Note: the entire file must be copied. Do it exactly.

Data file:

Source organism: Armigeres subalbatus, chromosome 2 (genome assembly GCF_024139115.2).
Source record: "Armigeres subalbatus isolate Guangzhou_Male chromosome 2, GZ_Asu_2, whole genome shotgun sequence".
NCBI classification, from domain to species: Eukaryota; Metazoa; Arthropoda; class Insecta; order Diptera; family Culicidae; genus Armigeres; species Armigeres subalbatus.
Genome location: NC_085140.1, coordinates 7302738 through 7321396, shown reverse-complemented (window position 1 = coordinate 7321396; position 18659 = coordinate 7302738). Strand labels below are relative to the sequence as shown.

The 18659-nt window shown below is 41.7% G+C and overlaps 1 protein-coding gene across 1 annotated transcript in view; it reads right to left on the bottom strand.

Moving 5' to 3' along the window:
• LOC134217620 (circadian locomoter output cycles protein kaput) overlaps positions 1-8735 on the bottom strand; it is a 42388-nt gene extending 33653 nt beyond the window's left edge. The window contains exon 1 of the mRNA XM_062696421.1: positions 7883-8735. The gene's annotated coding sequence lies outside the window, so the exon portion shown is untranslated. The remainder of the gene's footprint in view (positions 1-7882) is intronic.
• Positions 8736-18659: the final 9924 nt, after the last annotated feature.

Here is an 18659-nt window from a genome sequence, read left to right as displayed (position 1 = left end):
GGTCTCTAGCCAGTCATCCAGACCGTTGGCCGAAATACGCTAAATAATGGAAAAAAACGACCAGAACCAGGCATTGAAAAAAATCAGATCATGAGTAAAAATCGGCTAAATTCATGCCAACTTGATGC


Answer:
Source organism: Armigeres subalbatus, chromosome 2 (genome assembly GCF_024139115.2).
Source record: "Armigeres subalbatus isolate Guangzhou_Male chromosome 2, GZ_Asu_2, whole genome shotgun sequence".
NCBI classification, from domain to species: Eukaryota; Metazoa; Arthropoda; class Insecta; order Diptera; family Culicidae; genus Armigeres; species Armigeres subalbatus.
Genome location: NC_085140.1, coordinates 7302738 through 7321396, shown reverse-complemented (window position 1 = coordinate 7321396; position 18659 = coordinate 7302738). Strand labels below are relative to the sequence as shown.

The 18659-nt window shown below is 41.7% G+C and overlaps 1 protein-coding gene across 1 annotated transcript in view; it reads right to left on the bottom strand.

Moving 5' to 3' along the window:
• LOC134217620 (circadian locomoter output cycles protein kaput) overlaps positions 1-8735 on the bottom strand; it is a 42388-nt gene extending 33653 nt beyond the window's left edge. The window contains exon 1 of the mRNA XM_062696421.1: positions 7883-8735. The gene's annotated coding sequence lies outside the window, so the exon portion shown is untranslated. The remainder of the gene's footprint in view (positions 1-7882) is intronic.
• Positions 8736-18659: the final 9924 nt, after the last annotated feature.

Here is an 18659-nt window from a genome sequence, read left to right as displayed (position 1 = left end):
GGTCTCTAGCCAGTCATCCAGACCGTTGGCCGAAATACGCTAAATAATGGAAAAAAACGACCAGAACCAGGCATTGAAAAAAATCAGATCATGAGTAAAAATCGGCTAAATTCATGCCAACTTGATGC